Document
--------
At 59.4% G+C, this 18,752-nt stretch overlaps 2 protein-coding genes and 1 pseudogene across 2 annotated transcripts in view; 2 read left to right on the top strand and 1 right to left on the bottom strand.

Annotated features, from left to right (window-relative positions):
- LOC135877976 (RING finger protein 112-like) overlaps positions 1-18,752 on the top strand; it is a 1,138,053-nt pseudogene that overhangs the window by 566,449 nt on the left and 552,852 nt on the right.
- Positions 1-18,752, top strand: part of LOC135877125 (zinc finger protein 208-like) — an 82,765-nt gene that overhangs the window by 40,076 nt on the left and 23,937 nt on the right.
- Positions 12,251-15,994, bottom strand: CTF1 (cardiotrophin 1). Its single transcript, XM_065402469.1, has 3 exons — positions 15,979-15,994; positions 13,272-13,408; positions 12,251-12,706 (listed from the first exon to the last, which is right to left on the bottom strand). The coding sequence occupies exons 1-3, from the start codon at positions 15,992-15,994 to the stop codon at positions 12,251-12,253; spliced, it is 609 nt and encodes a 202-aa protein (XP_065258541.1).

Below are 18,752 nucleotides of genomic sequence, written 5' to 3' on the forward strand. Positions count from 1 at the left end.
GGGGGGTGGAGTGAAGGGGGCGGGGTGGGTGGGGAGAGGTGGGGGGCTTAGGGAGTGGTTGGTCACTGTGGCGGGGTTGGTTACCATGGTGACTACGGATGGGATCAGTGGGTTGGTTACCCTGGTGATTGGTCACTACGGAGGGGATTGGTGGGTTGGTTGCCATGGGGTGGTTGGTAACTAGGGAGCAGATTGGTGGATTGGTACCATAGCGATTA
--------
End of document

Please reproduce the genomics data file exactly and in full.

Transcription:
At 59.4% G+C, this 18,752-nt stretch overlaps 2 protein-coding genes and 1 pseudogene across 2 annotated transcripts in view; 2 read left to right on the top strand and 1 right to left on the bottom strand.

Annotated features, from left to right (window-relative positions):
- LOC135877976 (RING finger protein 112-like) overlaps positions 1-18,752 on the top strand; it is a 1,138,053-nt pseudogene that overhangs the window by 566,449 nt on the left and 552,852 nt on the right.
- Positions 1-18,752, top strand: part of LOC135877125 (zinc finger protein 208-like) — an 82,765-nt gene that overhangs the window by 40,076 nt on the left and 23,937 nt on the right.
- Positions 12,251-15,994, bottom strand: CTF1 (cardiotrophin 1). Its single transcript, XM_065402469.1, has 3 exons — positions 15,979-15,994; positions 13,272-13,408; positions 12,251-12,706 (listed from the first exon to the last, which is right to left on the bottom strand). The coding sequence occupies exons 1-3, from the start codon at positions 15,992-15,994 to the stop codon at positions 12,251-12,253; spliced, it is 609 nt and encodes a 202-aa protein (XP_065258541.1).

Below are 18,752 nucleotides of genomic sequence, written 5' to 3' on the forward strand. Positions count from 1 at the left end.
GGGGGGTGGAGTGAAGGGGGCGGGGTGGGTGGGGAGAGGTGGGGGGCTTAGGGAGTGGTTGGTCACTGTGGCGGGGTTGGTTACCATGGTGACTACGGATGGGATCAGTGGGTTGGTTACCCTGGTGATTGGTCACTACGGAGGGGATTGGTGGGTTGGTTGCCATGGGGTGGTTGGTAACTAGGGAGCAGATTGGTGGATTGGTACCATAGCGATTA